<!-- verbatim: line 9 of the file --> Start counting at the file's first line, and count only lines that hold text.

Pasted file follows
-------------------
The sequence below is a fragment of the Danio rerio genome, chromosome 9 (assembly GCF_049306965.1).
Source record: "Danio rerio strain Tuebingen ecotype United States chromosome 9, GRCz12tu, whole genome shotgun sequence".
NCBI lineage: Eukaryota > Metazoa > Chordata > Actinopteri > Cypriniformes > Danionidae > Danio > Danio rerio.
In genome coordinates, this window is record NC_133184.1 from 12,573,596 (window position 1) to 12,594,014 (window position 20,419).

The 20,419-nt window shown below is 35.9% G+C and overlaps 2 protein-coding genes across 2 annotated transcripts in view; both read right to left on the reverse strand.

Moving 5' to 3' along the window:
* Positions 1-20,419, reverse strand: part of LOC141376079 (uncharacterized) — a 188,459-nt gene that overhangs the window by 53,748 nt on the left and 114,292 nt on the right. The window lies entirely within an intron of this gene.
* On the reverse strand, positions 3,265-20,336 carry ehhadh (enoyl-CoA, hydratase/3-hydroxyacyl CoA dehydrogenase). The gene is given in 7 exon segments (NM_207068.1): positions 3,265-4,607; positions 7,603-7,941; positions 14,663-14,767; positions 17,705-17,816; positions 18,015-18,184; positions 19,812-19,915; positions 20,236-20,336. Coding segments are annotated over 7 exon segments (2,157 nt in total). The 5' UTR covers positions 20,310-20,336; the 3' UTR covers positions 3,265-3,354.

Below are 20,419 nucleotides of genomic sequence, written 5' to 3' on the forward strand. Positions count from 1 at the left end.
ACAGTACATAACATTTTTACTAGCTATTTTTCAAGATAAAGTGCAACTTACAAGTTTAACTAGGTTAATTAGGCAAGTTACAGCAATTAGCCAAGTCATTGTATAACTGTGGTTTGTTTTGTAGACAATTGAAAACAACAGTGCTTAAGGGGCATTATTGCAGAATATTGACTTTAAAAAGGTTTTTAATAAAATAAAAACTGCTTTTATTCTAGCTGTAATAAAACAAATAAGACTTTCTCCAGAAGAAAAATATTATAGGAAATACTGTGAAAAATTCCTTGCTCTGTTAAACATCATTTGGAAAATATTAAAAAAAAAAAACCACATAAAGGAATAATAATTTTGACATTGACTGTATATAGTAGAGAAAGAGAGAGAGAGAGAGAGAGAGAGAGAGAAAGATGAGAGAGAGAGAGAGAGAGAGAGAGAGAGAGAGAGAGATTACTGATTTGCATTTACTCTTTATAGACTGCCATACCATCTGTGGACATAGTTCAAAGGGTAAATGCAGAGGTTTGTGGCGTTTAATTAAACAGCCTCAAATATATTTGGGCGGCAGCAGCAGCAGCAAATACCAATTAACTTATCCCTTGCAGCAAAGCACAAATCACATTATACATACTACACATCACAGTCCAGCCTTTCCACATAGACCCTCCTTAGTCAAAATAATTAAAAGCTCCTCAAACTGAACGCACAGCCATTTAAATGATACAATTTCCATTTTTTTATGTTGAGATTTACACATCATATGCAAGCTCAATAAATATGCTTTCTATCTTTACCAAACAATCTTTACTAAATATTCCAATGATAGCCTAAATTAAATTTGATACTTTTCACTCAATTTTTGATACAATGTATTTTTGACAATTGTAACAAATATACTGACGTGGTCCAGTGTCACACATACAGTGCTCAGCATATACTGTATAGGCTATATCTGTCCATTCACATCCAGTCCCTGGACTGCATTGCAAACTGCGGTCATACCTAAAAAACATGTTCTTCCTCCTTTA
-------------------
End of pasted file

Below are 20,419 nucleotides of genomic sequence, written 5' to 3' on the forward strand. Positions count from 1 at the left end.